Belfast is set to receive Ireland’s first hydrogen-powered double-decker buses in coming weeks using fuel coming from wind energy generated in nearby north Antrim.
The initiative is the first “green hydrogen” project on the island of Ireland and the first step to decarbonise Northern Ireland’s public transport by 2040, according to Mark Welsh energy services manager with Energia, which is generating the hydrogen at its wind farm near Ballymena.
Green hydrogen is produced by using renewable electricity to power electrolyser technology that splits the hydrogen from water molecules.
Energia’s electrolyser produces hydrogen on location, where it is stored in trailers before being transported to a new refuelling station in Belfast, and it will soon fuel buses developed by Wrightbus for Translink, the transport operator in the city.
The development is tangible indication of green hydrogen’s potential, and builds on the success of electricity industry in Ireland, which will see 50 per cent renewables on the grid this year, Mr Welsh told an energy webinar in Belfast – it was hosted by Hydrogen Enabled Zero-Emission Supply Chains (Hazel), an alliance of academia and energy industry supporting efforts to decarbonise Europe using clean renewable power.
Hydrogen, Mr Welsh said, was not a silver bullet; he preferred to describe it as “silver buckshot”; suitable in a variety of situations. In the Irish context, it could be scaled-up in tandem with expansion of offshore wind and reduce the need for expensive expansion of capacity on the power grid.
Its prime role would be in decarbonising larger vehicles – buses, trains and ferries – and for heating, replacing natural gas on the grid. But there was a need to reduce the cost of electrolysers and associated infrastructure and to incentivise its use among consumers.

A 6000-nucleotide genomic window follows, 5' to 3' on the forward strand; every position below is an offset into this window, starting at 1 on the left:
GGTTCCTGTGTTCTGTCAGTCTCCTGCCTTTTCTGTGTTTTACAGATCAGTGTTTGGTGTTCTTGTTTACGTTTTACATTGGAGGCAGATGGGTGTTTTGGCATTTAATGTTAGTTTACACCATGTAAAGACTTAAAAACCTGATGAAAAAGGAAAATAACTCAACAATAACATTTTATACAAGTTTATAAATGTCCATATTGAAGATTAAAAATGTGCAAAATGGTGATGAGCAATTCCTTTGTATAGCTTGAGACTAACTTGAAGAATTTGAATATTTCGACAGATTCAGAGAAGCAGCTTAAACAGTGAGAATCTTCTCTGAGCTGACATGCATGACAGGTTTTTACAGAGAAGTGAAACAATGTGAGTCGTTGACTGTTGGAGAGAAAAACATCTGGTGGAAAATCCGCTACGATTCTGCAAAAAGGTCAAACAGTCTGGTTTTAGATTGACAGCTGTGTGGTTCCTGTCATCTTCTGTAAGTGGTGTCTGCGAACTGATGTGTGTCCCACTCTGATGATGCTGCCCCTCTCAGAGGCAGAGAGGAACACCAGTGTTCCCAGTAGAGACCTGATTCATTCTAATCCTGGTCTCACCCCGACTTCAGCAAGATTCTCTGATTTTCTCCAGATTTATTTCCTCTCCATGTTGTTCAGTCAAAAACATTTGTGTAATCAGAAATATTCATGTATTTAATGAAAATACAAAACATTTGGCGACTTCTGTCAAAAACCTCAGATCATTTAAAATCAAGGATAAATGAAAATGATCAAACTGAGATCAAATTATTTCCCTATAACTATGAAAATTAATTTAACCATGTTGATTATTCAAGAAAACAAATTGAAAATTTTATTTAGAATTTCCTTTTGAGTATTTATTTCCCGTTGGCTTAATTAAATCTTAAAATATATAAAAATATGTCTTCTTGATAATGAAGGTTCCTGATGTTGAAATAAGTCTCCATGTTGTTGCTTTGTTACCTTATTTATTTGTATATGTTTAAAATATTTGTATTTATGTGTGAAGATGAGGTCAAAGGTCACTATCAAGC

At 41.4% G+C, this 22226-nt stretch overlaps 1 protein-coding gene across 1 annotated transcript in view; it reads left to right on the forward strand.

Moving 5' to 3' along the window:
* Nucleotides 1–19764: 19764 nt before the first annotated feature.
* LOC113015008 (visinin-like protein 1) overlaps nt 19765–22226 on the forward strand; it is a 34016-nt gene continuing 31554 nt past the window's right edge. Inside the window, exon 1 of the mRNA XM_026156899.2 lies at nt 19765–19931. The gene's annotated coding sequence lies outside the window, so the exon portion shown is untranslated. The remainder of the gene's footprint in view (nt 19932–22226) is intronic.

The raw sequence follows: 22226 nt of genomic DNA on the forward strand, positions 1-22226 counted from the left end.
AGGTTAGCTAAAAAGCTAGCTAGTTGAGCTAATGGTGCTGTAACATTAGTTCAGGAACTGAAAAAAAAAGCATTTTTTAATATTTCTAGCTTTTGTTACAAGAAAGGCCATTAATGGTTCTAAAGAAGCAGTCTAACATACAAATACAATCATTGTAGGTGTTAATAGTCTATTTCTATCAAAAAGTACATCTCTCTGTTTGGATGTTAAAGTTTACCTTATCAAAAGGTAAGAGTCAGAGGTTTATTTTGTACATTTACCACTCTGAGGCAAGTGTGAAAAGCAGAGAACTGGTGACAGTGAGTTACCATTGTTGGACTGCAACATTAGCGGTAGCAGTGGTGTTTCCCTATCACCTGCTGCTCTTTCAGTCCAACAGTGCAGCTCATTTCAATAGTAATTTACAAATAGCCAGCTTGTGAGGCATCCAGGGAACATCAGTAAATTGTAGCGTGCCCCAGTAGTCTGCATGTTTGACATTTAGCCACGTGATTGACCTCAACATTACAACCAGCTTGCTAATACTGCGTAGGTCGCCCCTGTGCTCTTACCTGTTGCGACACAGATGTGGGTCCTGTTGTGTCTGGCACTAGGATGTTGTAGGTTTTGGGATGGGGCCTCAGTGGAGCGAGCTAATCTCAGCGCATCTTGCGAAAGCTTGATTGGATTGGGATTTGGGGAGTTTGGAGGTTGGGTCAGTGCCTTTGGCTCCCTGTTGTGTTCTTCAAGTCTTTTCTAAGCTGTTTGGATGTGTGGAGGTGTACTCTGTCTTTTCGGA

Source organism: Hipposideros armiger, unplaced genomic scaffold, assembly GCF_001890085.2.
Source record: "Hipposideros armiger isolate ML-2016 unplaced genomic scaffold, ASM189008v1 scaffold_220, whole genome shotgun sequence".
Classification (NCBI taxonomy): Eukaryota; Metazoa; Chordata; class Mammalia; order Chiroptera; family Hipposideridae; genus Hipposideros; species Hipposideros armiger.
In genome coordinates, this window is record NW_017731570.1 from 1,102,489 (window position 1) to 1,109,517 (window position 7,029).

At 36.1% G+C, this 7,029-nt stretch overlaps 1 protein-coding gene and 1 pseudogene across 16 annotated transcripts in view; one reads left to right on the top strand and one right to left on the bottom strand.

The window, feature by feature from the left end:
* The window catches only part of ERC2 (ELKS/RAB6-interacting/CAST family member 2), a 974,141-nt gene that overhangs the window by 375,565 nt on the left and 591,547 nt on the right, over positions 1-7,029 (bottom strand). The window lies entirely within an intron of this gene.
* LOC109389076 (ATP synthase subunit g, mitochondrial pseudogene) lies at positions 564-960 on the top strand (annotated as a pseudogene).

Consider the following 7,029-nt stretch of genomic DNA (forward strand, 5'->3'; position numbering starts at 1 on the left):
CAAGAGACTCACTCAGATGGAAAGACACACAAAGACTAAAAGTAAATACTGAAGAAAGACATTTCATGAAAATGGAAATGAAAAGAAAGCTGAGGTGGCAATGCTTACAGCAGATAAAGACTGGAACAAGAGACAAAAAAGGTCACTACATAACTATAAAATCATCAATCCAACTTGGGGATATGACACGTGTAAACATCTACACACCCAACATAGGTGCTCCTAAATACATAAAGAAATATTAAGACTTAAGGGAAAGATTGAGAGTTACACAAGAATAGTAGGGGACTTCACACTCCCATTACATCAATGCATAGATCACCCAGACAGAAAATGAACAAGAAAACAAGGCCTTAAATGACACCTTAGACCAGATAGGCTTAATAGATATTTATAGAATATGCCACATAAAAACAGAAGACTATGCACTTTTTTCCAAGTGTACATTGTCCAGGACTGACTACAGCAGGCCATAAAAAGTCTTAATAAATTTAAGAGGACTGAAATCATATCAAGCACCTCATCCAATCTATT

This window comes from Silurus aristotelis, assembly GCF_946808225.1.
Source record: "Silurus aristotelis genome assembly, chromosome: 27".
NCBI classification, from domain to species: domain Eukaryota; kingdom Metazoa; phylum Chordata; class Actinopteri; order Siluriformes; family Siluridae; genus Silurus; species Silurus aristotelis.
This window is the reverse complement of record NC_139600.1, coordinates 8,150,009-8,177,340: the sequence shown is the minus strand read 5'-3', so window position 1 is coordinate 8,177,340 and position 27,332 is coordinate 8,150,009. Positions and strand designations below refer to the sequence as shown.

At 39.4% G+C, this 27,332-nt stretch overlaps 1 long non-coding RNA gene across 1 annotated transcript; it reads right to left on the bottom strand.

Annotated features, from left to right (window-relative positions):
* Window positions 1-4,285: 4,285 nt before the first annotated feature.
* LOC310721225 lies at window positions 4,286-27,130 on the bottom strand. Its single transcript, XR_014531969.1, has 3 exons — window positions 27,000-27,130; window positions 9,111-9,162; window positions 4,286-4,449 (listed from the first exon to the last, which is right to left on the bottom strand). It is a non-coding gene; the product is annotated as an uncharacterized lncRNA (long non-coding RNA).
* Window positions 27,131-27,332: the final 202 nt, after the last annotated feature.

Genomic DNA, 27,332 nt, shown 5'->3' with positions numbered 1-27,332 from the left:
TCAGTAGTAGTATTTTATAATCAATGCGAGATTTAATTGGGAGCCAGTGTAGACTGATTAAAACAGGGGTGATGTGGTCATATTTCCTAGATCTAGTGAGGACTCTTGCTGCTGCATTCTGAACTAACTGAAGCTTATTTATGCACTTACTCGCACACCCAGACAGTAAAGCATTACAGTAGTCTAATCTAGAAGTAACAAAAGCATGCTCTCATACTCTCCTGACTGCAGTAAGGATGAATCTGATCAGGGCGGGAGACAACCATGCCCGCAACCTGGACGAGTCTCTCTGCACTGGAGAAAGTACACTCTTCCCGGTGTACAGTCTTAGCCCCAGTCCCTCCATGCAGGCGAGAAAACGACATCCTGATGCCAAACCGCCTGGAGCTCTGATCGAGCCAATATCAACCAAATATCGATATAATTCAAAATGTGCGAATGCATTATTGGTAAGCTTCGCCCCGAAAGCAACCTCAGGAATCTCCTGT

To fulfil its potential and be a cheap fuel, energy efficiency at household level was essential, he said. Payback on investment on making homes more comfortable could be achieved in less than two years but “it’s a challenge to give money away for energy efficiency”, he noted.
Hydrogen would also have its place in the electric vehicle market, especially at the luxury end, but batteries were too heavy for larger vehicles, he said. Where used for heating, the possibility of generating 100 per cent hydrogen offshore and then injecting into the gas grid was realisable. Similarly, using anaerobic digesters it could be used to capture CO2 and generate biomethane, which could also be added to the grid.
With the help of Artemis Technologies, a hydrogen-fuelled hydrofoil ferry was being developed in Belfast with the potential to reduce energy consumption by 80 per cent, Mr Welsh added.
Paul McCormack, programme manager of GenComm, an Interreg project funded by the European Commission, said green hydrogen “can assist Europe reach climate change targets as it enables massive decarbonisation of industry heat, power generation and transport sectors”.
GenComm and Hazel were “assisting Europe to navigate its journey to sustainability using green hydrogen as the true north on the net-zero strategy compass”.
Demand for hydrogen could grow eightfold by 2050 – to almost the size of the current European electricity system – and become a sector worth €120 billion annually, according to a report by Aurora Energy Research (AER) published on Tuesday.
With Ireland, the UK and Europe legislating net-zero emissions targets for 2050, hydrogen could play a significant role in addressing high emission sectors, it finds. Currently, the European market for hydrogen is small, and limited largely to oil refineries and ammonia production for fertilisers.
Future growth in green hydrogen will be facilitated by strong growth in solar and wind capacity, it predicts.
“The buzz around hydrogen has been picking up quickly. Hydrogen from low-carbon sources could play a key role in decarbonising Europe’s heaviest polluters, and some projects are already under way,” said AER’s head of global commodities, Anise Ganbold.
The UK, the Netherlands and Norway are attractive locations for “blue hydrogen” as these countries have policies favouring gas use combined with carbon capture and storage (CCS) – blue hydrogen is produced from natural gas, with CCS technology scooping up resulting CO2.
This content was originally published here.